“I am innocent,” he said. “What I was doing in Khorog at the time of my arrest was normal academic research. This is how research is done: You get down to the field and talk to people.”
Tajikistan’s president and foreign ministry did not respond to Al Jazeera’s multiple inquiries on the status of Sodiqov’s case and on whether further charges could be laid. Supporters with FreeAlexSodiqov.org said that given the seriousness of the initial allegations, and the fact that Sodiqov has now been allowed to leave Tajikistan, the treason charges “have effectively been dropped” – but their campaign will continue until the investigation is formally closed.
Amid this ambiguity, Sodiqov remains unwilling to discuss a number of aspects of his case. He declined to comment on whether police ever disclosed any evidence against him, or on whether the experience altered his impressions of the Tajik government. He spoke only cursorily about the conditions he faced in detention – they were “not as bad as one would expect” – but would not go into detail. Sodiqov also declined to comment on suggestions that his arrest underscored the Tajik government’s anxiety about public scrutiny of past events in Gorno-Badakhshan.
He did, however, confirm: “I want to be able to go [back] to Tajikistan one day.”
The Canadian government, meanwhile, has lauded the news of Sodiqov’s release. “Canada welcomes this positive outcome, and the adherence by the Tajik authorities to their international human rights obligations,” Francois Lasalle, a spokesperson for Canada’s foreign affairs department, told Al Jazeera.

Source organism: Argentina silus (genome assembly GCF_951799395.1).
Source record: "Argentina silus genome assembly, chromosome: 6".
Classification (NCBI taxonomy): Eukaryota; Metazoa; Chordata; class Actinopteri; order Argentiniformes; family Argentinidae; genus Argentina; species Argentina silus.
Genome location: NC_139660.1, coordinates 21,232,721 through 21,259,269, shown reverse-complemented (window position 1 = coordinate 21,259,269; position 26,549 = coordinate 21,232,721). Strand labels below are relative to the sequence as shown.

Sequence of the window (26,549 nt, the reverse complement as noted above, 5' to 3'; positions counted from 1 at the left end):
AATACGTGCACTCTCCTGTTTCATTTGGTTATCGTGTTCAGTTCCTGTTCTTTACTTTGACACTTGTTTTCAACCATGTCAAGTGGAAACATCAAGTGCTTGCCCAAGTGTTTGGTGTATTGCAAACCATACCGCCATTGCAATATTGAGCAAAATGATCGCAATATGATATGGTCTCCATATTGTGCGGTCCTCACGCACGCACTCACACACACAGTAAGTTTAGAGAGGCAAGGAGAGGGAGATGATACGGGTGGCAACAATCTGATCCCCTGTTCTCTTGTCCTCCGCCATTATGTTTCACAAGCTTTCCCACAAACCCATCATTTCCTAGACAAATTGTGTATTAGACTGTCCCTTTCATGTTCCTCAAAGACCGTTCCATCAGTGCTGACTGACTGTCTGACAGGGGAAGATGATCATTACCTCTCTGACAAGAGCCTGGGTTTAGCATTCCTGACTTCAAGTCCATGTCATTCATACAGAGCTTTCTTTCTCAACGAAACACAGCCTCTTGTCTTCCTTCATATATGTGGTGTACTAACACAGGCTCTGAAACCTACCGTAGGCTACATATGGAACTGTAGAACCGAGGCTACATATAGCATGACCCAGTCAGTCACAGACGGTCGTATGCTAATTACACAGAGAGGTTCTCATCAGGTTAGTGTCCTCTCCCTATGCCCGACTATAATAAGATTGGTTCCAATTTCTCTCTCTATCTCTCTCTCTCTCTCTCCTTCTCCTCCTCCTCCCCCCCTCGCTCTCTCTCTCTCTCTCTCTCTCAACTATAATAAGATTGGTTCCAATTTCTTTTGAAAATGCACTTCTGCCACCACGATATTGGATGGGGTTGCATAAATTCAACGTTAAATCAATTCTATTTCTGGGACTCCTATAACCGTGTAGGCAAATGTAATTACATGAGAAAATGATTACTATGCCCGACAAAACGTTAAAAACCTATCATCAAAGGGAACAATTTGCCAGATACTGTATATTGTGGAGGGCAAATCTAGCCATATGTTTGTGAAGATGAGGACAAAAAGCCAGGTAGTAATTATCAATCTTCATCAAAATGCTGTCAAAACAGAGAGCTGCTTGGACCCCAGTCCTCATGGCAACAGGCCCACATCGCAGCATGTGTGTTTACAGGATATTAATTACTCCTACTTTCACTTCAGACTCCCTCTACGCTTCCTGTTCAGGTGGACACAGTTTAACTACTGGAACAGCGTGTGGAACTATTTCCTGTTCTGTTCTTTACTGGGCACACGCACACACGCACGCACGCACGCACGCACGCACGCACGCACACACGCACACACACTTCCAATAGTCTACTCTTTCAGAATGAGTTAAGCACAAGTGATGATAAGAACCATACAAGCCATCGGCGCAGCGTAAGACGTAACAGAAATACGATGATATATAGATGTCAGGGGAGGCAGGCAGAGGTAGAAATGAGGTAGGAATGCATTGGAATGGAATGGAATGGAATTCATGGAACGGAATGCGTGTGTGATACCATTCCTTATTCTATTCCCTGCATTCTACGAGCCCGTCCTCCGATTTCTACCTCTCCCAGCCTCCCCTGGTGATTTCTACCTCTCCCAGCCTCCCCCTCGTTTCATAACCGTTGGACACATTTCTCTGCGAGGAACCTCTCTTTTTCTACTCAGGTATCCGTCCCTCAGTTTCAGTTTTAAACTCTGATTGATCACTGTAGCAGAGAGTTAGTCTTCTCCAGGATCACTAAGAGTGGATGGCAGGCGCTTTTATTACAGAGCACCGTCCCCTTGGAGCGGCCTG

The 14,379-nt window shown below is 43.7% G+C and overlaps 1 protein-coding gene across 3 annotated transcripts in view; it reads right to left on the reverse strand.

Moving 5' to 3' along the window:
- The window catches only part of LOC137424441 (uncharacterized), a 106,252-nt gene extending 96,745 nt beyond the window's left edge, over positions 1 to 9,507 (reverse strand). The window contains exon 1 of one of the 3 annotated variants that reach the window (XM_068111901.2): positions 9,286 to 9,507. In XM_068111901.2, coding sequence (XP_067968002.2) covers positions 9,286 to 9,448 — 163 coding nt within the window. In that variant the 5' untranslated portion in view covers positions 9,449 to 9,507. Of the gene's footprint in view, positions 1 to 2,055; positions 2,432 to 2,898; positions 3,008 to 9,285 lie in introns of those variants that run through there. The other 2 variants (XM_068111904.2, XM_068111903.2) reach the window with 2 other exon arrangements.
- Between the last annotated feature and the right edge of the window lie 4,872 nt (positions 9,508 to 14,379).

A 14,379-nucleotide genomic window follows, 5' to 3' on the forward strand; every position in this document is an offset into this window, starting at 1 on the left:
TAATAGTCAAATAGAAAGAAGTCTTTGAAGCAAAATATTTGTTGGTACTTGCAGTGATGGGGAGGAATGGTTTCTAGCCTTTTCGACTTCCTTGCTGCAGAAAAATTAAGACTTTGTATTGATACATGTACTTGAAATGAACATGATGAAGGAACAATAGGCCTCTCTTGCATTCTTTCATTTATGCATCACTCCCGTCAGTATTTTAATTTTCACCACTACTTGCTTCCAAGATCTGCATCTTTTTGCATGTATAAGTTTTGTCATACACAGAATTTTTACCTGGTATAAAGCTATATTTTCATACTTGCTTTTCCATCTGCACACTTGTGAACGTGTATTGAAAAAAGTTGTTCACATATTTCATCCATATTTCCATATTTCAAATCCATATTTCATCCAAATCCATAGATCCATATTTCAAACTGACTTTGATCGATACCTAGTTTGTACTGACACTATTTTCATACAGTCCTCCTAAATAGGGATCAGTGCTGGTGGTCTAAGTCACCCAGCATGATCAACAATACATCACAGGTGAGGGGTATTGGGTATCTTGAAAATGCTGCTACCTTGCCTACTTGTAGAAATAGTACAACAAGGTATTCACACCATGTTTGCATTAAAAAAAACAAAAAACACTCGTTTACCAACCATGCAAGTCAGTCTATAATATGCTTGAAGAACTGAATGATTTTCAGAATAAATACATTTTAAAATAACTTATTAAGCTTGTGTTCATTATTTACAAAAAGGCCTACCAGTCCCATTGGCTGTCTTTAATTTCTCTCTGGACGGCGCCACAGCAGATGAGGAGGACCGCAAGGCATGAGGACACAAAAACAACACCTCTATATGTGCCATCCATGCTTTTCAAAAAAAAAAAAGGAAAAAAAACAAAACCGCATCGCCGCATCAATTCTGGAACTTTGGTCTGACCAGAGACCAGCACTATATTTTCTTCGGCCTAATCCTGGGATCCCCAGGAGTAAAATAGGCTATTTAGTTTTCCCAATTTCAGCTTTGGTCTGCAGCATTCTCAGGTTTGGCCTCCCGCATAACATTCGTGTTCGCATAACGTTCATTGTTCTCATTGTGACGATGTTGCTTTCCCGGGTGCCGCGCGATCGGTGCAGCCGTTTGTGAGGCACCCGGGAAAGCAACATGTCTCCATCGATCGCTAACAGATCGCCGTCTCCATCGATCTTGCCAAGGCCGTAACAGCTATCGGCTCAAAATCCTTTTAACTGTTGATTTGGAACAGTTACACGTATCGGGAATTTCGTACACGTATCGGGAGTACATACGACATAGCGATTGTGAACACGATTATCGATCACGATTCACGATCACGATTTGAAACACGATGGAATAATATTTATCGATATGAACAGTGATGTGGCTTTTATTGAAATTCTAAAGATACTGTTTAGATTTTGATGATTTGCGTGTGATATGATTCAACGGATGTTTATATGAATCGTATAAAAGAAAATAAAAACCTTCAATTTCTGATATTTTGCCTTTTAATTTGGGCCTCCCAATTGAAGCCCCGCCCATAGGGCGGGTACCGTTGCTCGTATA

I fear for his family members who remain in Tajikistan, for his ability to clear his name, for his ability to contribute to scholarship about Tajikistan.
Edward Schatz, Sodiqov’s dissertation supervisor at the University of Toronto, said he was delighted about Sodiqov’s release but apprehensive about what the future may hold.
“Since Alex technically remains under investigation on allegations of treason and espionage, I remain fearful,” Schatz told Al Jazeera. “I fear for his family members who remain in Tajikistan, for his ability to clear his name, for his ability to contribute to scholarship about Tajikistan, and for other scholars who might find themselves in similar situations. More generally, I fear for academic freedom, and not just in Tajikistan. I see a trend globally in which knowledge itself is increasingly considered to be a dangerous thing.”
A senior lecturer at the University of Exeter confirmed that the planned research in Tajikistan had been suspended as a result of the Sodiqov incident, although work on the broader project was also conducted in a number of other countries, including Russia, China and Kyrgyzstan.
In the meantime, as Sodiqov slowly reintegrates into academic life in Canada, he says he will always be thankful for the awareness campaign that he believes ultimately secured his release.
“It was very difficult to be separated from my family for such a long time. It was even more difficult to think that I would not be able to return to my family during the next 10 years or even more… I am really grateful to my wife who, despite all the pressure, managed to organise a massive information campaign about my case,” Sodiqov said.
“After I was released from custody, I regained hope.”
Follow Megan on Twitter: @megan_otoole